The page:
Harry Carson, a two-time National Football League (NFL) Linebacker of the Year, is no stranger to pain. He spent 13 seasons playing in the National Football League, was selected by his NFL peers nine times to play in the Pro Bowl, and is a Pro Football Hall of Famer. He’s big. He’s strong. He’s physically fit. Carson, however, is not immune to the same health issue that strikes nearly one million people in the United States each year: Potentially life-threatening blood clots.
Today, Carson, who received his Bachelor of Science Degree in Education before kicking off his professional football career in the NFL, is retired from professional sports, but remains active with numerous business and sports broadcasting initiatives, and also dedicates his time and talent to a number of charitable activities, including important health awareness programs that allow him to exercise his skills as an educator and health advocate.
For Blood Clot Awareness Month 2019, Carson is teaming up with the National Blood Clot Alliance to help raise awareness about blood clots by sharing his personal story with others and demonstrating that dangerous blood clots can happen to anyone.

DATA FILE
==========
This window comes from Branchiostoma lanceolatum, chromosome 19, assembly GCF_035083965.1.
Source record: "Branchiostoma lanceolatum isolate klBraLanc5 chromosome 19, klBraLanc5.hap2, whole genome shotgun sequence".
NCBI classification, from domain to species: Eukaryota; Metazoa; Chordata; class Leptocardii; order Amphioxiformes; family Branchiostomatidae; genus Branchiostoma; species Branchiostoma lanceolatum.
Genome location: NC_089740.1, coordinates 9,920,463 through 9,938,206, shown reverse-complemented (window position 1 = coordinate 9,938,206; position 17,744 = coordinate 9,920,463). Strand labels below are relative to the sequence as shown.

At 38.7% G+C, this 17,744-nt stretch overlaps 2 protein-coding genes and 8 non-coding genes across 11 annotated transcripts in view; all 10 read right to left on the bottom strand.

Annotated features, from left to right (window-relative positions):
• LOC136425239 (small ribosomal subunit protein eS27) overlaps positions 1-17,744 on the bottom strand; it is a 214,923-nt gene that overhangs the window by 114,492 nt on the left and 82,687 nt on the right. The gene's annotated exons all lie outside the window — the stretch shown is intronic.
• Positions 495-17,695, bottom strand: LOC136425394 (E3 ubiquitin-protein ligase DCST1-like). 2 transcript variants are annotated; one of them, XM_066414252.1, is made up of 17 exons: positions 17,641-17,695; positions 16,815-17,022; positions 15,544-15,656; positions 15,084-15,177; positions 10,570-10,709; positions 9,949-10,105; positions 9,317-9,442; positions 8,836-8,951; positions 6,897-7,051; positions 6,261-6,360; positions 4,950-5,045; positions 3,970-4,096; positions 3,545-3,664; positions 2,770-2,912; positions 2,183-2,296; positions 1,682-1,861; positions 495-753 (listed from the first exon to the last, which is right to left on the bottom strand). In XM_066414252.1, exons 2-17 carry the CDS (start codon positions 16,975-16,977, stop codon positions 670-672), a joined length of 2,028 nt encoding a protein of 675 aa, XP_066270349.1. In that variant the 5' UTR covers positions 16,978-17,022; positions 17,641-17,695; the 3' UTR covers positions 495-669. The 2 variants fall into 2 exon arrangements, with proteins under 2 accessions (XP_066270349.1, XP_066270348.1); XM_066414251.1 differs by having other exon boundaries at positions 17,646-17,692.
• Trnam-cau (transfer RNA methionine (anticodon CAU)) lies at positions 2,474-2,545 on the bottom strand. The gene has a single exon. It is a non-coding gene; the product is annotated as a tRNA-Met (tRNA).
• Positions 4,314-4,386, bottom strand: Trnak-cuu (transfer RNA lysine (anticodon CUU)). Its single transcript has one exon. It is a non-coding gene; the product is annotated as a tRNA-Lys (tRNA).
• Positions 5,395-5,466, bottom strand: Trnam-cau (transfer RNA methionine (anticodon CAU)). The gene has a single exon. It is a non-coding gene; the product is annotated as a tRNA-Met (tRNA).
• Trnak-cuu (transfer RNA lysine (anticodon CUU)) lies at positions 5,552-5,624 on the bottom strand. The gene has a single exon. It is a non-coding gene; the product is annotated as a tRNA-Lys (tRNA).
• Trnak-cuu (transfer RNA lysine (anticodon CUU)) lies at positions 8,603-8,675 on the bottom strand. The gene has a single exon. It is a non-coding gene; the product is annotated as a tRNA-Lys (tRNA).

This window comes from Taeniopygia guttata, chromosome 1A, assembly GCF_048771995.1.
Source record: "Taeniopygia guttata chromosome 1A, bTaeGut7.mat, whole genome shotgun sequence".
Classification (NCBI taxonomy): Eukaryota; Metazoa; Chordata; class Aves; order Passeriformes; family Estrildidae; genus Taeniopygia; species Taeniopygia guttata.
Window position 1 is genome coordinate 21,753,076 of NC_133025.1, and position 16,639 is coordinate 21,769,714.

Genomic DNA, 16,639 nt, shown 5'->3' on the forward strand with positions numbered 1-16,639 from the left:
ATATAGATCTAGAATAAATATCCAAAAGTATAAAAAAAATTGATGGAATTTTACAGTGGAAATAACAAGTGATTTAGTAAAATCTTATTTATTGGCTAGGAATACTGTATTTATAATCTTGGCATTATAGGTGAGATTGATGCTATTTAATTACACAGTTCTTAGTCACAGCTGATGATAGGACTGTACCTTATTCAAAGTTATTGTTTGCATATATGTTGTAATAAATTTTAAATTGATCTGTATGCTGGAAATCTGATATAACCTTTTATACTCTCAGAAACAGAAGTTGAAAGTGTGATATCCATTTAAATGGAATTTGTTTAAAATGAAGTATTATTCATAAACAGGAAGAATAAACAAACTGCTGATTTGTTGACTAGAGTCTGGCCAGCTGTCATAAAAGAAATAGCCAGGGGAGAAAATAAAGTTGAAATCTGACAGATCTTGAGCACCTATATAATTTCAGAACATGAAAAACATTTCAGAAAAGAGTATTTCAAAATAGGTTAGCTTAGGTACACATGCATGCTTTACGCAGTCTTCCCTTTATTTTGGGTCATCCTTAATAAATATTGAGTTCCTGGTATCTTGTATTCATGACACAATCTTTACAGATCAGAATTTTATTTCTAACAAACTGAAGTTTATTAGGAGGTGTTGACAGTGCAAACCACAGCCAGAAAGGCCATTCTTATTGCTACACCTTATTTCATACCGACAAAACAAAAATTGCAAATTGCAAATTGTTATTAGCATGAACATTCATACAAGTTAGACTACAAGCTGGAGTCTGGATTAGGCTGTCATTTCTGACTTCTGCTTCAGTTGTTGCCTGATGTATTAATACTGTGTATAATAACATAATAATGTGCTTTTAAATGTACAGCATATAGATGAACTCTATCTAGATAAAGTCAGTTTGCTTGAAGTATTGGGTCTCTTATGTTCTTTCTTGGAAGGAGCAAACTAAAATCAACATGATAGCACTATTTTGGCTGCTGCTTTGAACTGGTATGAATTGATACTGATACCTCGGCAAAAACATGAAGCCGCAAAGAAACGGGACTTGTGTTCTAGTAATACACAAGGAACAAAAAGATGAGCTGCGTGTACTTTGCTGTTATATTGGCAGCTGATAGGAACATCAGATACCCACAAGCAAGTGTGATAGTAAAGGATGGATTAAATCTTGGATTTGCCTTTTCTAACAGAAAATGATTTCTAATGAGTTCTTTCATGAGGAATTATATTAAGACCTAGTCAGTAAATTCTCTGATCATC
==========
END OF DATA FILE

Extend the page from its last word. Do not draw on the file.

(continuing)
“Having been a professional athlete, I’m used to enduring pain and just brushing stuff like that off,” says Carson, who has suffered two bouts with blood clots, including a pulmonary embolism, in recent years. “At the same time, as an athlete I also know to listen to my body, and my body was telling me something was definitely wrong.”
Carson, whose illustrious football career culminated in a Super Bowl XXI Championship in 1986, describes himself as a man who is used to being in control – just getting up and going whenever he’s ready to get up and go. So, it was routine for him to hit the road when he traveled with the same level of record-setting determination that marked his impressive football career.